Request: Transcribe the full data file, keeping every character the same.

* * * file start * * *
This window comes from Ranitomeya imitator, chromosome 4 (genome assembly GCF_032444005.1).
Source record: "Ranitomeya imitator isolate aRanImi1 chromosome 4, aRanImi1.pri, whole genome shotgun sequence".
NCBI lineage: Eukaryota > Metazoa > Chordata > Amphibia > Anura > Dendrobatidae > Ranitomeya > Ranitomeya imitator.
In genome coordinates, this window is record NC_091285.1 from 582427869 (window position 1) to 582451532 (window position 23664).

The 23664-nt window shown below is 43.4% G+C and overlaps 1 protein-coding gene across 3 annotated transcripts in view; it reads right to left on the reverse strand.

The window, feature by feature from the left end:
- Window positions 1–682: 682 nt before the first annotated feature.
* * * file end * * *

This window comes from Ranitomeya imitator, chromosome 4 (genome assembly GCF_032444005.1).
Source record: "Ranitomeya imitator isolate aRanImi1 chromosome 4, aRanImi1.pri, whole genome shotgun sequence".
NCBI lineage: Eukaryota > Metazoa > Chordata > Amphibia > Anura > Dendrobatidae > Ranitomeya > Ranitomeya imitator.
In genome coordinates, this window is record NC_091285.1 from 582427869 (window position 1) to 582451532 (window position 23664).

The 23664-nt window shown below is 43.4% G+C and overlaps 1 protein-coding gene across 3 annotated transcripts in view; it reads right to left on the reverse strand.

The window, feature by feature from the left end:
- Window positions 1–682: 682 nt before the first annotated feature.